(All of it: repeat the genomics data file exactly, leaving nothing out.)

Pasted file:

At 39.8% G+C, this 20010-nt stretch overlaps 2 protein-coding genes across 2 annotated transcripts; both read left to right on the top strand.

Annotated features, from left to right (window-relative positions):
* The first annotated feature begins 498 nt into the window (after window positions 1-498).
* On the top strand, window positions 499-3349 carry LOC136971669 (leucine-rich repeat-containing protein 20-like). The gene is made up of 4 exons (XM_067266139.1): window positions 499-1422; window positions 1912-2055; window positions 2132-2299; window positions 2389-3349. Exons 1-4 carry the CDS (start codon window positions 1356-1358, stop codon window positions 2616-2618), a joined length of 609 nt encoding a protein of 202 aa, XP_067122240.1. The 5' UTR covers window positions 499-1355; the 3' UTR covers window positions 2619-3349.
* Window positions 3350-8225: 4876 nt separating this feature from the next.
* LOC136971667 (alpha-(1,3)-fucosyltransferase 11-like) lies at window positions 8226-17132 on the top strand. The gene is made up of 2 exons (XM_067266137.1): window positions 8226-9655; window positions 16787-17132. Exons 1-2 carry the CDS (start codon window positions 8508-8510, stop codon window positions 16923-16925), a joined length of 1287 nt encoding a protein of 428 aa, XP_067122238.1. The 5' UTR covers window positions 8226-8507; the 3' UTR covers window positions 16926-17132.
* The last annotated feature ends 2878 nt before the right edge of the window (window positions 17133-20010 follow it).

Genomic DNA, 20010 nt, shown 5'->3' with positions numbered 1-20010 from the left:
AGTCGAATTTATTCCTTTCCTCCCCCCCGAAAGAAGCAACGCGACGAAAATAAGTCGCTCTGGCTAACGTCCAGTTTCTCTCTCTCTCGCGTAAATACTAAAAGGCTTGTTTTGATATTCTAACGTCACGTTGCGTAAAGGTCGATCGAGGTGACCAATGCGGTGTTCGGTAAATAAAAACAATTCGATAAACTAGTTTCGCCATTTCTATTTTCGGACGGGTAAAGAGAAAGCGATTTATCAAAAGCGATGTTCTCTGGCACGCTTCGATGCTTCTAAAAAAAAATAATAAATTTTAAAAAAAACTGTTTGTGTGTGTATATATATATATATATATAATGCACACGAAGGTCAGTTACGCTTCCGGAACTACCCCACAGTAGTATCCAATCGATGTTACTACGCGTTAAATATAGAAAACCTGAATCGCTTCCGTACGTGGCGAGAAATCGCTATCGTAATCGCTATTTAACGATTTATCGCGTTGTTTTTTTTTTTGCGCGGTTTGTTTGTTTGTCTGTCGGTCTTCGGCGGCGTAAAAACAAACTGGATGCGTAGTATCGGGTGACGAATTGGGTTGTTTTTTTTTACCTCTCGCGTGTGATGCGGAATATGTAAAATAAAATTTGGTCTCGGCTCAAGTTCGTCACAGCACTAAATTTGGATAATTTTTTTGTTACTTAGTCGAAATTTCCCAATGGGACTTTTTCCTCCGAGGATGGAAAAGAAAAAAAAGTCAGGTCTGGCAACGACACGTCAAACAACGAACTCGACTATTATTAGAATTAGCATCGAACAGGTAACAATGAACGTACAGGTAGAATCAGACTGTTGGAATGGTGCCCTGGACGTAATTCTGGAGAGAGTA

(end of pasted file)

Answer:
At 39.8% G+C, this 20010-nt stretch overlaps 2 protein-coding genes across 2 annotated transcripts; both read left to right on the top strand.

Annotated features, from left to right (window-relative positions):
* The first annotated feature begins 498 nt into the window (after window positions 1-498).
* On the top strand, window positions 499-3349 carry LOC136971669 (leucine-rich repeat-containing protein 20-like). The gene is made up of 4 exons (XM_067266139.1): window positions 499-1422; window positions 1912-2055; window positions 2132-2299; window positions 2389-3349. Exons 1-4 carry the CDS (start codon window positions 1356-1358, stop codon window positions 2616-2618), a joined length of 609 nt encoding a protein of 202 aa, XP_067122240.1. The 5' UTR covers window positions 499-1355; the 3' UTR covers window positions 2619-3349.
* Window positions 3350-8225: 4876 nt separating this feature from the next.
* LOC136971667 (alpha-(1,3)-fucosyltransferase 11-like) lies at window positions 8226-17132 on the top strand. The gene is made up of 2 exons (XM_067266137.1): window positions 8226-9655; window positions 16787-17132. Exons 1-2 carry the CDS (start codon window positions 8508-8510, stop codon window positions 16923-16925), a joined length of 1287 nt encoding a protein of 428 aa, XP_067122238.1. The 5' UTR covers window positions 8226-8507; the 3' UTR covers window positions 16926-17132.
* The last annotated feature ends 2878 nt before the right edge of the window (window positions 17133-20010 follow it).

Genomic DNA, 20010 nt, shown 5'->3' with positions numbered 1-20010 from the left:
AGTCGAATTTATTCCTTTCCTCCCCCCCGAAAGAAGCAACGCGACGAAAATAAGTCGCTCTGGCTAACGTCCAGTTTCTCTCTCTCTCGCGTAAATACTAAAAGGCTTGTTTTGATATTCTAACGTCACGTTGCGTAAAGGTCGATCGAGGTGACCAATGCGGTGTTCGGTAAATAAAAACAATTCGATAAACTAGTTTCGCCATTTCTATTTTCGGACGGGTAAAGAGAAAGCGATTTATCAAAAGCGATGTTCTCTGGCACGCTTCGATGCTTCTAAAAAAAAATAATAAATTTTAAAAAAAACTGTTTGTGTGTGTATATATATATATATATATAATGCACACGAAGGTCAGTTACGCTTCCGGAACTACCCCACAGTAGTATCCAATCGATGTTACTACGCGTTAAATATAGAAAACCTGAATCGCTTCCGTACGTGGCGAGAAATCGCTATCGTAATCGCTATTTAACGATTTATCGCGTTGTTTTTTTTTTTGCGCGGTTTGTTTGTTTGTCTGTCGGTCTTCGGCGGCGTAAAAACAAACTGGATGCGTAGTATCGGGTGACGAATTGGGTTGTTTTTTTTTACCTCTCGCGTGTGATGCGGAATATGTAAAATAAAATTTGGTCTCGGCTCAAGTTCGTCACAGCACTAAATTTGGATAATTTTTTTGTTACTTAGTCGAAATTTCCCAATGGGACTTTTTCCTCCGAGGATGGAAAAGAAAAAAAAGTCAGGTCTGGCAACGACACGTCAAACAACGAACTCGACTATTATTAGAATTAGCATCGAACAGGTAACAATGAACGTACAGGTAGAATCAGACTGTTGGAATGGTGCCCTGGACGTAATTCTGGAGAGAGTA